Consideration of the problems in the philosophy of mind, such as the mind-body problem, the problem of our knowledge of other minds, the compatibility of free will and determinism, and discussion of such concepts as action, intention, motive, desire, enjoyment, memory, imagination, dreaming and self-knowledge. Strongly Recommended: PHIL 3002 or 3022, a minimum grade of "C" in each previous philosophy course. If the student does not have this coursework, consulting with the instructor prior to registration is strongly recommended. Cross-listed with PHIL 5300. Term offered: fall. Max hours: 3 Credits.

Grading Basis: Letter Grade

PHIL 4308 -  Contemporary Feminist Thought  (3 Credits)  

This course explores contemporary feminist thought in philosophy and literature in the 20th and 21st centuries. Topics include lesbianism, black feminism, Chicana feminism, transgender identity, women and work and others. Cross-listed with ENGL 4308, ENGL 5308, PHIL 5308, WGST 4308, WGST 5308. Term offered: fall. Max Hours: 3 Credits.

Grading Basis: Letter Grade

PHIL 4350 -  Philosophy of Science  (3 Credits)  

This course examines some of the central philosophical questions concerning the nature of scientific investigation, such as the logical relation of evidence to hypothesis, the objective adjudication of competing hypotheses, the logical function of modeling in empirical inquiry, the criterion for a classificatory system to underwrite induction and explanation, the explanatory relationships between the differing sciences, as well as the theoretical and pragmatic function of scientific law and its relationship to explanation. Cross-listed with PHIL 5350. Term offered: spring. Max Hours: 3 Credits.

Grading Basis: Letter Grade

PHIL 4360 -  American Legal Process  (3 Credits)  

Introduces students to basic issues in American jurisprudence as well as to the elements and dynamics of the modern American legal system. Cross-listed with PHIL 5360. Max hours: 3 Credits.

Grading Basis: Letter Grade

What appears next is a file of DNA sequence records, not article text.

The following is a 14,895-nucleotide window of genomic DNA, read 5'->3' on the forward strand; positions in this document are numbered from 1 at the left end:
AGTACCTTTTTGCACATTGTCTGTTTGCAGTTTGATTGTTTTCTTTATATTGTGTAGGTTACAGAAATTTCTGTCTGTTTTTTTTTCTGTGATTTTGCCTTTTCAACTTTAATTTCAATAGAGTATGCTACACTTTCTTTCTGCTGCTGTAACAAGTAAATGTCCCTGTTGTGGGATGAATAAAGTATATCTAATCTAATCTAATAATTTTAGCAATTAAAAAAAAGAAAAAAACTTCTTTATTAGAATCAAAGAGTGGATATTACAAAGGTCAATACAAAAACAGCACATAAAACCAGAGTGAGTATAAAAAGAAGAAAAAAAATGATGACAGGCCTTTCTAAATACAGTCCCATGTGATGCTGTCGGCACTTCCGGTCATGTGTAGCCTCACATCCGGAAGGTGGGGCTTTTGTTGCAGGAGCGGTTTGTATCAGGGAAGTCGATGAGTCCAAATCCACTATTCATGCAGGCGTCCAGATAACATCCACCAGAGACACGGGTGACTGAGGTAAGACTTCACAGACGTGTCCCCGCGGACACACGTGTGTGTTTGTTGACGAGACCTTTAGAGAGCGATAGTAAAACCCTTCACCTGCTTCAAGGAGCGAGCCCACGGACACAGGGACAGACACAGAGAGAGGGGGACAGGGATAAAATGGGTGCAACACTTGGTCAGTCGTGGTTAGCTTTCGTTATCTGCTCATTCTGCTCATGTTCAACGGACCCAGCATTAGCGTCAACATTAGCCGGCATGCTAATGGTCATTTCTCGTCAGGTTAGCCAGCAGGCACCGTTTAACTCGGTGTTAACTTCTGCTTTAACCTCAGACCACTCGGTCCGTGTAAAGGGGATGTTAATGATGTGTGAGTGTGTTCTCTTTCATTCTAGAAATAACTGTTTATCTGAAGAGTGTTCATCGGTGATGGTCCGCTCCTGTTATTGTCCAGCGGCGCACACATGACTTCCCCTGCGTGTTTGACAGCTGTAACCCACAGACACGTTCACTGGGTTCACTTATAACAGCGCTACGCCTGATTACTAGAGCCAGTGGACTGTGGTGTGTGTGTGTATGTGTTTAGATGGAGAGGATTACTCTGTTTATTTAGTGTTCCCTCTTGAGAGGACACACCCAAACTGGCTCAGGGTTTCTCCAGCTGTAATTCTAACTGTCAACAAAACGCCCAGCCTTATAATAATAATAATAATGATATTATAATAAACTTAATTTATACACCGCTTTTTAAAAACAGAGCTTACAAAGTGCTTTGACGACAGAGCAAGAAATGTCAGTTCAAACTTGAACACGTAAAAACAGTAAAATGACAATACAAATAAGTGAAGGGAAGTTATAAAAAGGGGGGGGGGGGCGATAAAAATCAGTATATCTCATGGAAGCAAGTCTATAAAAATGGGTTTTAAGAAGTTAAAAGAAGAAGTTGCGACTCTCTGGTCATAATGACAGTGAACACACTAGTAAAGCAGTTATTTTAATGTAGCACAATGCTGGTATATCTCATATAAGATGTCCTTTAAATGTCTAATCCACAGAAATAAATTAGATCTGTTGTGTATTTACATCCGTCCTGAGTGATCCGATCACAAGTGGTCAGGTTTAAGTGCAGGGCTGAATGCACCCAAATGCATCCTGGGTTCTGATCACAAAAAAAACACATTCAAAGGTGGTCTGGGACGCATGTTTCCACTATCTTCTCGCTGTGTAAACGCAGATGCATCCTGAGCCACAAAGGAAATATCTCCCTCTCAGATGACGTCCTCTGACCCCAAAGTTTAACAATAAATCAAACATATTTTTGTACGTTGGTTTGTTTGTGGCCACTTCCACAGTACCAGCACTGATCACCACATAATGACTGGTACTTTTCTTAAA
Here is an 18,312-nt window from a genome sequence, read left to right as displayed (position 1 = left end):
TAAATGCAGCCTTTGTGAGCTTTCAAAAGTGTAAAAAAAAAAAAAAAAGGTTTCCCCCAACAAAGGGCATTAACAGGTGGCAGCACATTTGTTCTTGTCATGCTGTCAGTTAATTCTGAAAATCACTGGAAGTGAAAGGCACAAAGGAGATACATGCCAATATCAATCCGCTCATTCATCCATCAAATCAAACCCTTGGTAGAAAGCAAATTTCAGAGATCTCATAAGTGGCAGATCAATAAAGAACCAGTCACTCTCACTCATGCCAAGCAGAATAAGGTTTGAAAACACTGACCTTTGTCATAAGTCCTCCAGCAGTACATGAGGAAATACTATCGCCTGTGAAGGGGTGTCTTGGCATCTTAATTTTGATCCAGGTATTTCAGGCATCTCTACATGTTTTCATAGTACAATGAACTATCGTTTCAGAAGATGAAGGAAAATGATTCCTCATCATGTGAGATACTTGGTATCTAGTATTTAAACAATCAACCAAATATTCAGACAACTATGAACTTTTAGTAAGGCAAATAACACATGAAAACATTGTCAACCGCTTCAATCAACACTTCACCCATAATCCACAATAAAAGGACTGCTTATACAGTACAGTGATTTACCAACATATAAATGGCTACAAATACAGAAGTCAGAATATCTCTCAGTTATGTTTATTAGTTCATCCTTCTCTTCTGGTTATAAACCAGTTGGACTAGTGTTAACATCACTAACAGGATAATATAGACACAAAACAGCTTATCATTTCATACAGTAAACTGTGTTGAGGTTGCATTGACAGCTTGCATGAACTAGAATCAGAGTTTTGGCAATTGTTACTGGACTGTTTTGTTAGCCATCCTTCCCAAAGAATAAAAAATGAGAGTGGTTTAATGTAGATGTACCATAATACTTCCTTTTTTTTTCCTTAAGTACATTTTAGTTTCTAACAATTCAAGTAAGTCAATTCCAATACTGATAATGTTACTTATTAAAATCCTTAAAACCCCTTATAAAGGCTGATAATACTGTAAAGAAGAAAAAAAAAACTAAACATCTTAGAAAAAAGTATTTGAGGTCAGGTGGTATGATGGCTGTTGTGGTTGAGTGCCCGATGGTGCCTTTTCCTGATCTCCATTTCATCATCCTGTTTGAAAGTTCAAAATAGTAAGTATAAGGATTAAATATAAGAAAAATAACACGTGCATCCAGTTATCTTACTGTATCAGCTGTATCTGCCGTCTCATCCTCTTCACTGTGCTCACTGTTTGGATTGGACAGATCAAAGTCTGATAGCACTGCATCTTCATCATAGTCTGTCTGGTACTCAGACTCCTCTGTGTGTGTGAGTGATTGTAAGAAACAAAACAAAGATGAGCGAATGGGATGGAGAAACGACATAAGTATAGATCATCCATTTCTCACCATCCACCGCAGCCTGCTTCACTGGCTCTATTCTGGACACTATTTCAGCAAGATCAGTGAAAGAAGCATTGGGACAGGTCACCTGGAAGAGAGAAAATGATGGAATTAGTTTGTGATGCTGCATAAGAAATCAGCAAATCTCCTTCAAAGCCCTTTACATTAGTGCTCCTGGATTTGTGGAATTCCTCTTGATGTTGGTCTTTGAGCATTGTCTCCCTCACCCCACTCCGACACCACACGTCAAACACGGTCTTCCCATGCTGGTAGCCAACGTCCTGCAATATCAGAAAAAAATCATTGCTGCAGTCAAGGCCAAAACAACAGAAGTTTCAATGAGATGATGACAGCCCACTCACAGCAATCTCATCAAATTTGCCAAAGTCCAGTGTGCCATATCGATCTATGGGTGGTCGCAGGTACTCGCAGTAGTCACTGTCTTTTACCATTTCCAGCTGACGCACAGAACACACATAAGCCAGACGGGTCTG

PHIL 4450 -  Punishment and Social Justice  (3 Credits)  

We will use the critical tools of philosophy to think about how contemporary practices of punishment are justified, how they shape the world we live in and what alternative normative frameworks might be. Cross-listed with PHIL 5450. Max hours: 3 Credits.

Grading Basis: Letter Grade

PHIL 4460 -  Theories of Human Nature  (3 Credits)  

Consideration of such problems as the changeability and definability of human nature, and the possibility of a science of human nature. Strongly Recommended: PHIL 3002 or 3022, a minimum grade of "C" in each previous philosophy course. If the student does not have this coursework, consulting with the instructor prior to registration is strongly recommended. Max hours: 3 Credits.

Grading Basis: Letter Grade

PHIL 4470 -  Concepts of the Soul  (3 Credits)  

Asks the questions: What is the nature of the human being? What makes us "human?" Do humans have a "soul?" What is its nature? Is it different from the "spirit?" What is its ultimate fate? Examines the various theories put forward by philosophers of both Eastern and Western traditions. Cross-listed with PHIL 5470 and RLST 4440, 5440. Max hours: 3 Credits.

Grading Basis: Letter Grade

PHIL 4480 -  Perspectives on Good and Evil  (3 Credits)  

Examines "problem of evil" as formulated in the philosophical tradition. Presents classical formulation of the problem, traditional solutions & classical critiques of each answer. Considers perspectives of various religious orientations, which deal differently with the question of suffering. Cross-listed with PHIL 5480, RLST 4480/5480. Max hours: 3 Credits.

Grading Basis: Letter Grade

PHIL 4500 -  Feminist Philosophy  (3 Credits)  

Seminar on key debates & figures in historical & contemporary feminist philosophy. Topics may include: rights, embodiment, gender, sexuality, race, reason, & violence. Figures may include: Wollstonecraft, Stanton, Beauvoir, Judith Butler, and bell hooks. Crosslisted with PHIL 5500, WGST 4500 & 5500.

Grading Basis: Letter Grade

PHIL 4600 -  Philosophy of Religion  (3 Credits)  

Nature of religion and methods of studying it. Cross-listed with HUMN 5600, PHIL 5600, RLST 4060, 5060, and SSCI 5600. Term offered: summer. Max Hours: 3 Credits.

Grading Basis: Letter Grade

PHIL 4700 -  Seminar in a Major Philosopher  (3 Credits)  

The major philosophical texts of one philosopher is studied in this course. Philosophers to be studied are major figures in the history of philosophy such as Plato, Aristotle, Kant and Hume. Note: May be taken for credit more than once. Strongly Recommended: PHIL 3002 or 3022, a minimum grade of "C" in each previous philosophy course. If the student does not have this coursework, consulting with the instructor prior to registration is strongly recommended. Repeatable. Max hours: 15 Credits.

Grading Basis: Letter Grade

Repeatable. Max Credits: 15.

PHIL 4720 -  Eastern Religious Thought  (3 Credits)